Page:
Between spin and reality: examining disclosure practices in three African countries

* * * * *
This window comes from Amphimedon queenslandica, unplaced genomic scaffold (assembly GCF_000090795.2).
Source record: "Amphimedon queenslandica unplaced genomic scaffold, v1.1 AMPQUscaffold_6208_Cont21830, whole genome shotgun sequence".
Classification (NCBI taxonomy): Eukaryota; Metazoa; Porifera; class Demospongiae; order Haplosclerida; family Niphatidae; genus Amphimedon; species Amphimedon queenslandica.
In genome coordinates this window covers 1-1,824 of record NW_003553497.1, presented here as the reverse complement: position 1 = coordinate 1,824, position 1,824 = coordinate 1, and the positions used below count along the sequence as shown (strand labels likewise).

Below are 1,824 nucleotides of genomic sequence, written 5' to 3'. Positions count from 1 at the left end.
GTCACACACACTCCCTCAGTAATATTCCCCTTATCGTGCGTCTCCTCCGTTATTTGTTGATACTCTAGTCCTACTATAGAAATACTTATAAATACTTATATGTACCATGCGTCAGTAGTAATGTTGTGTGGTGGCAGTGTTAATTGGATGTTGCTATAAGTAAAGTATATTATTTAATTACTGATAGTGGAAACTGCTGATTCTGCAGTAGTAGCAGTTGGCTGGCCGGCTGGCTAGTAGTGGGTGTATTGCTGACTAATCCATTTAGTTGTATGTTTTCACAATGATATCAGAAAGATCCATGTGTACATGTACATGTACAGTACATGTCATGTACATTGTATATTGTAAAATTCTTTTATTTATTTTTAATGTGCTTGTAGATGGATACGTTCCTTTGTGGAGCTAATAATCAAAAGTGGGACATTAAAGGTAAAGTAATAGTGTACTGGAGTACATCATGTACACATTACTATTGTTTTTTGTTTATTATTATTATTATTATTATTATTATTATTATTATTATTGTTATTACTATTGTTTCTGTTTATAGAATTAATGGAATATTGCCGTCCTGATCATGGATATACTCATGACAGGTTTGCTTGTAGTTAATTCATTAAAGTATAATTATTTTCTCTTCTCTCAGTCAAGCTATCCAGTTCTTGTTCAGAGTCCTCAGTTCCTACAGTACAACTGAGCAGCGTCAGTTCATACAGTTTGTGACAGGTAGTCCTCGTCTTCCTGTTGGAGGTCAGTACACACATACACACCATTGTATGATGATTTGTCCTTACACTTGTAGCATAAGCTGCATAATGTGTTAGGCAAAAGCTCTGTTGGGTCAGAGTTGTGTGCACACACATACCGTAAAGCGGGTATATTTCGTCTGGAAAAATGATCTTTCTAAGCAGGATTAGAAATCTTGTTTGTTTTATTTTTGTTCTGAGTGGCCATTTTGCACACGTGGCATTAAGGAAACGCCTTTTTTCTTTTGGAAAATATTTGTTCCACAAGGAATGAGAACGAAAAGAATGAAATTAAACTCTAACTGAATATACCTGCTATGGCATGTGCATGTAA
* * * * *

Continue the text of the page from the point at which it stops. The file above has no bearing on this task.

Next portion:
The declaration of assets and liabilities represents a growing trend in the avoidance and resolution of conflict of interest and has become a part of an integrated strategy to control corruption. This article reviews practices in Ghana, Tanzania and Uganda by addressing questions of who must declare, what must be declared, where to declare and how often to declare. It argues that like all the other mechanisms for controlling corruption, its efficacy depends on enforcement and compliance. The three cases reviewed suggest that there is a significant gap between the rhetoric of declaration and the reality of effective monitoring and compliance to make the system work to ensure transparency and public trust.